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all the benefits of his great salvation. It was he who
agony and bloody sweat, by his cross and passion, by his precious death and burial, by his glorious resurrection and ascension, rescued them from the bitter pains of eternal death, and opened up a way of access to eternal glory. He was wounded for our transgressions, bruised for our iniquities, the chastisement of our peace was upon him.
Now, my brethren, permit me to ask you, in the tenderest terms of this Gospel, is a lukewarm and indifferent state of heart and conduct in reference to that for which Christ died-is it, in the name of all that is rational and spiritual in your condition—is it a suitable return for that amazing love which brought him from the realms of his bright and eternal glory to suffer and to die? Is it a suitable return for that love which made him to endure the cross, despising the shame? Let this subject come over your hearts with an energy measured by its importance. In no sense was Christ indifferent about your salvation; in no sense was he lukewarm as to your eternal welfare. The salvation of your souls from the bitter pains of everlasting death, was the one object of his daily and nightly effort during his pilgrimage of wo on earth, and it was the nearest and the dearest object of his heart when he drew nigh to the agonies of death. His love did, indeed, show itself strong as death; many waters could not quench it, nor the flood drown it. Now, my friends, to neglect him after all; to forget him; to think of him and his salvation with indifference; or to be lukewarm in his service, is ingratitude which language wants the power to describe—it is crime, ay, aggravated wickedness, which can scarcely be paralleled. Is it strange
then, that in relation to the lukewarm he says“I will spue thee out of my mouth."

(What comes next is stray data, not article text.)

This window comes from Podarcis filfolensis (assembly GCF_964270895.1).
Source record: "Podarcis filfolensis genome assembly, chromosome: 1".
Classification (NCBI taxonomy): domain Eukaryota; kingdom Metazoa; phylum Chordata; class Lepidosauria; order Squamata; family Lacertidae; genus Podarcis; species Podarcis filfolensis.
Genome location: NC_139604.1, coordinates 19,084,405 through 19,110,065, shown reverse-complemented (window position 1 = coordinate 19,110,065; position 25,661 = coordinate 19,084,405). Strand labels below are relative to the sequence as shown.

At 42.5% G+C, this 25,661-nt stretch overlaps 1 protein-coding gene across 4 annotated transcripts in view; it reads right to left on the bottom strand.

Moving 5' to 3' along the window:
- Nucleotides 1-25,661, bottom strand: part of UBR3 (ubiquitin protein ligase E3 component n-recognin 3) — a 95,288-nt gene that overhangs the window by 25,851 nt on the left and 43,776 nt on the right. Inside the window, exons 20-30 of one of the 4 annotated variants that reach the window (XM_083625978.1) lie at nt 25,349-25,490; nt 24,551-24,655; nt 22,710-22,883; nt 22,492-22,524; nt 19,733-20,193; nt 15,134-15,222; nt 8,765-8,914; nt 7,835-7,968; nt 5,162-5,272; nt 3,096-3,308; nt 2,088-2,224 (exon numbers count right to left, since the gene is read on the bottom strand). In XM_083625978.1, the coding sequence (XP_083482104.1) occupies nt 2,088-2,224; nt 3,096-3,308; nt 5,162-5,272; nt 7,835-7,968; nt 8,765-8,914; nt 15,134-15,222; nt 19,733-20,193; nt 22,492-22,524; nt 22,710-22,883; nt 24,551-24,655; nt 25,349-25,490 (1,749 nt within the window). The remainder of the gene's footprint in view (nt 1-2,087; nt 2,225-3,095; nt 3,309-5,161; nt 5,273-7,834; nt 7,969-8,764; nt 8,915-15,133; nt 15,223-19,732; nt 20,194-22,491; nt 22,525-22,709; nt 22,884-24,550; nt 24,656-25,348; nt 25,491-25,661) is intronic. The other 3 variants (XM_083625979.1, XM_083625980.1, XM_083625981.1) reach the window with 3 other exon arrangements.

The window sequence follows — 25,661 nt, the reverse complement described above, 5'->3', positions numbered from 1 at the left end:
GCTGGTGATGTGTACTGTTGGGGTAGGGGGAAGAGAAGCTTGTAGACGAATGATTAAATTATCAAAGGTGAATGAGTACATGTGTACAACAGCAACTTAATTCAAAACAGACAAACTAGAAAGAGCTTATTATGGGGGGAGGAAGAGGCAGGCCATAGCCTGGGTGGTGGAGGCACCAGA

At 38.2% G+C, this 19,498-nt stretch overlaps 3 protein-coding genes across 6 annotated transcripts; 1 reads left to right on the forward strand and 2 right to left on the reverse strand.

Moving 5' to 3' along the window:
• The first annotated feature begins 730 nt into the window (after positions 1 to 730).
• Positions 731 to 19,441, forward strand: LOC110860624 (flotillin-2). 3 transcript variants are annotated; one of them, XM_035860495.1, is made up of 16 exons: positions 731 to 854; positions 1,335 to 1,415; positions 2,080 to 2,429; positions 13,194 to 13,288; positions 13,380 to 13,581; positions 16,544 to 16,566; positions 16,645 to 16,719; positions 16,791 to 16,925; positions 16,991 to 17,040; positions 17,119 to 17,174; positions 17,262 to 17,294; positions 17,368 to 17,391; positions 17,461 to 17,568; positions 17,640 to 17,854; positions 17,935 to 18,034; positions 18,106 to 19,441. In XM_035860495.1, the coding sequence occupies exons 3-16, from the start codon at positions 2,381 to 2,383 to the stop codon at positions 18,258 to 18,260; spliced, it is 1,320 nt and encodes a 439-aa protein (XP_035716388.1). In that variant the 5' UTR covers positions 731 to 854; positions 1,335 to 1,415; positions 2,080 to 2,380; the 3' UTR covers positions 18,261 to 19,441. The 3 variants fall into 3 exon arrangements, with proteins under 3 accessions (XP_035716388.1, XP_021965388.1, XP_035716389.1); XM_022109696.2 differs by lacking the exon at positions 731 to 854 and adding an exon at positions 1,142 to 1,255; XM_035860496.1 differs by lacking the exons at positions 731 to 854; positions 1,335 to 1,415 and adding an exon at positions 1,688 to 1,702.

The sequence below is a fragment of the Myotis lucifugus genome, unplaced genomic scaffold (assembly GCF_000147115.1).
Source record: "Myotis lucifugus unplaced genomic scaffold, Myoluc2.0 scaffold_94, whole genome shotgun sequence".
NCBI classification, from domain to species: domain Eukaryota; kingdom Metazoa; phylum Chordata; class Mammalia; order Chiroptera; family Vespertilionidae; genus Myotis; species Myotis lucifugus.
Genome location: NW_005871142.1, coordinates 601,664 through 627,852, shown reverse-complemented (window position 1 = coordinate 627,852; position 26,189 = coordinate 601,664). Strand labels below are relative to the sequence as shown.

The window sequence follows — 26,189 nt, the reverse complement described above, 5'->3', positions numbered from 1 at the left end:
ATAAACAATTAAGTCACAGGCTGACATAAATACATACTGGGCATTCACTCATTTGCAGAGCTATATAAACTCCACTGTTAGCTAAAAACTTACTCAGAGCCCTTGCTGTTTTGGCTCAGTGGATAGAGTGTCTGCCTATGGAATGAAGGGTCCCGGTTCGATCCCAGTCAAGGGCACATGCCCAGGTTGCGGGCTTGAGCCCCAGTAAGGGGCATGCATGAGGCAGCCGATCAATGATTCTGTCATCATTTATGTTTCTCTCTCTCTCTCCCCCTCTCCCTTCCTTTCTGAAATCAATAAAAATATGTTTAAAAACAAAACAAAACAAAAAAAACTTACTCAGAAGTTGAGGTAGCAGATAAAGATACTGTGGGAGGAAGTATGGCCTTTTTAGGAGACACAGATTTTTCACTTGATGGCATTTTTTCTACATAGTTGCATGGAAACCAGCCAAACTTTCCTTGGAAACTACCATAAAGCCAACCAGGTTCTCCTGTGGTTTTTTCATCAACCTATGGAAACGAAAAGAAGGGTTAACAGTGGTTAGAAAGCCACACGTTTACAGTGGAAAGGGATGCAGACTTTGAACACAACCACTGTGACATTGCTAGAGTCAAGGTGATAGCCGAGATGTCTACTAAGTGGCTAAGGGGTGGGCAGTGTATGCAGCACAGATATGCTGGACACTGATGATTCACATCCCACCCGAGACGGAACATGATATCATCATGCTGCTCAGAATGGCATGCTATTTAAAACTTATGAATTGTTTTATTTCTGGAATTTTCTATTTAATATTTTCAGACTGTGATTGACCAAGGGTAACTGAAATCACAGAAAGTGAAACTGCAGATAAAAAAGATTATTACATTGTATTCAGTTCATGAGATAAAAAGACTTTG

Another reason which justifies the strong language of the text is, that lukewarmness pours an uncommon measure of dishonour on the cause of Christ. From the avowed worldling, or the infidel, we expect the cause of Christ to be opposed, and ridiculed, and abused; but there is no wound so deep and so difficult to heal, as that which religion receives from those who, by an outward profession, rank themselves among her friends. It is laid down as an incontrovertible position, and fully justified in all experience, that an unsound, hypocritical, formal, inconsistent or lukewarm professor of Christianity, has been in all ages the greatest obstruction to its progress. The fires of persecution never did so much injury as the lives of many who have called themselves by the name of Christ. Take an illustration: It is the remark of the first missionary who ever attempted to preach the Gospel to the Indians of our land, that he had great difficulty for a long time to erase from their minds a suspicion that he had formed some design of injuring them, under a pretence of preaching the Gospel, so frequently had they been defrauded by nominal Christians. And, my brethren, this is the case in every quarter of the globe. It is one grand obstacle in the east, where the powerful establishment of the India Company, employing, as it does, so many merely called Christians, still spreads, by the example of its agents, a most dreadful moral contagion. This cause ope- . rates in Africa and the islands of the ocean. It operates with a most amazing moral force in the Holy Land; where the Turks, by all their cruelties, do